New State Security Breach Notification Laws
Beyond the HIPAA Privacy Rule and the HIPAA Security Rule, health care entities now face potential compliance obligations under an increasing number of state laws requiring notification of security breaches. Following in the footsteps of the California legislature, nineteen other states have now passed security breach notification laws, and there are similar laws pending in eight states whose legislatures are still in session: New Jersey, Massachusetts, Michigan, North Carolina, Ohio, Oregon, Pennsylvania, and Wisconsin. Click here for a chart that summarizes the basic differences among these new state laws.
Each of the recently enacted laws, like the California law, generally require entities to notify promptly the residents of that state if the security, confidentiality or integrity of their personal information – defined similarly by most states with some notable exceptions – has been compromised.
Failure to comply may result not only in enforcement by state officials, but could also result in civil lawsuits – some of the new state laws incorporate a private right of action.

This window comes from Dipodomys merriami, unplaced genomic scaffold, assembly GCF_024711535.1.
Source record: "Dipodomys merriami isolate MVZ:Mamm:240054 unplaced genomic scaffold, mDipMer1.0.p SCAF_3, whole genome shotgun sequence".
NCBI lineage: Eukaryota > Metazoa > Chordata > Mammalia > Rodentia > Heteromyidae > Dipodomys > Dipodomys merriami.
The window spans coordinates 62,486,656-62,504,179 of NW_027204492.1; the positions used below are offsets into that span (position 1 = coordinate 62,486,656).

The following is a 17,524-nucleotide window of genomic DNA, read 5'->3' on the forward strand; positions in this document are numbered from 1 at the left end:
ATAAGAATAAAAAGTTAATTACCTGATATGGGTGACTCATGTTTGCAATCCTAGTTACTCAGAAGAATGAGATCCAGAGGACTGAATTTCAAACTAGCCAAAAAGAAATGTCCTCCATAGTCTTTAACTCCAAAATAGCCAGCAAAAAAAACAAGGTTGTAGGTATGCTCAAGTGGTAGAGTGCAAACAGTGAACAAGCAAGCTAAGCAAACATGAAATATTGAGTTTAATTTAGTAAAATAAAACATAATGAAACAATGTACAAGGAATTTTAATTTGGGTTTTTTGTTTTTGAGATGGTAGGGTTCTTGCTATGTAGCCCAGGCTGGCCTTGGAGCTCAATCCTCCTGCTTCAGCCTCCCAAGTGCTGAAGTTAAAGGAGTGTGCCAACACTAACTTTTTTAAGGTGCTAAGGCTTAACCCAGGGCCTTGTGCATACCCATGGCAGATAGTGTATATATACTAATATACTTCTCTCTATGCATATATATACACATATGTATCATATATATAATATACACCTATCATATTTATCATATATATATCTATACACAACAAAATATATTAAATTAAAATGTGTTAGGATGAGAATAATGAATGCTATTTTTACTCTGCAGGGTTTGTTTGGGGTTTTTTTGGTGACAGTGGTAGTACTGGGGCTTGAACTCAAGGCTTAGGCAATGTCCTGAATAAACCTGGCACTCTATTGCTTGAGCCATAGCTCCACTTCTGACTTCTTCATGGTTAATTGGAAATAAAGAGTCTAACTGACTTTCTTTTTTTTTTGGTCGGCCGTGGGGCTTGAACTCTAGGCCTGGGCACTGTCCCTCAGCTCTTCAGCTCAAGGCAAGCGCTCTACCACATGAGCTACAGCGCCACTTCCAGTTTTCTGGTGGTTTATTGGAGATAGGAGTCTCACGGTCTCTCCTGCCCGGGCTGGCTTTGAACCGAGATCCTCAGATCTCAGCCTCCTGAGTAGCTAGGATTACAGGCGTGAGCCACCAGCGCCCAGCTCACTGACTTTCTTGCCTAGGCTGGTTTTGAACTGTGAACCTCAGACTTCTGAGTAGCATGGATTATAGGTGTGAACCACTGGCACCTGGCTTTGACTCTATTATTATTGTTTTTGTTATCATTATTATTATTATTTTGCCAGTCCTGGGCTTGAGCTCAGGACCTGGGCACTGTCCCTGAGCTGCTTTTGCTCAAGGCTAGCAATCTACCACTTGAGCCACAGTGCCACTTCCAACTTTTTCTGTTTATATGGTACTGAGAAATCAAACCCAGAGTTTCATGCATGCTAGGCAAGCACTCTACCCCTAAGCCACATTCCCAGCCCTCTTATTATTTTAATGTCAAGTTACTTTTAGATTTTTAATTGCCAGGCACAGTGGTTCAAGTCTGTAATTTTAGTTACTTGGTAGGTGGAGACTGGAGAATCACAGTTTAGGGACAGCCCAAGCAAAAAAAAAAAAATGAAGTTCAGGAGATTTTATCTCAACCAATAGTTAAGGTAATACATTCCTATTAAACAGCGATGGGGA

As an additional requirement, some states require
businesses to take security measures to
prevent the occurrence of breaches.
Depending on which health care market your business
serves, you could be required by state law, e.g.,
to utilize encryption for transmission of
personal information or to implement
compliant document destruction policies.
If your organization loses personal data,
do you know
how to respond?
The best way to avoid disclosure under the new laws is to avoid the breach in the first place. Therefore, we recommend that as a supplement to existing HIPAA Security measures, health care entities adopt and implement any necessary state-specific procedures for handling the security of personal information generally. Health care entities should also prepare a response plan which includes an established method for notifying individuals when and if their personal information is compromised. Furthermore, most states will accept an existing information security policy if it contains notification provisions that meet the timing requirements of the new laws. If you already have an information security policy, you may wish to review it to ensure it comports with new applicable state law.
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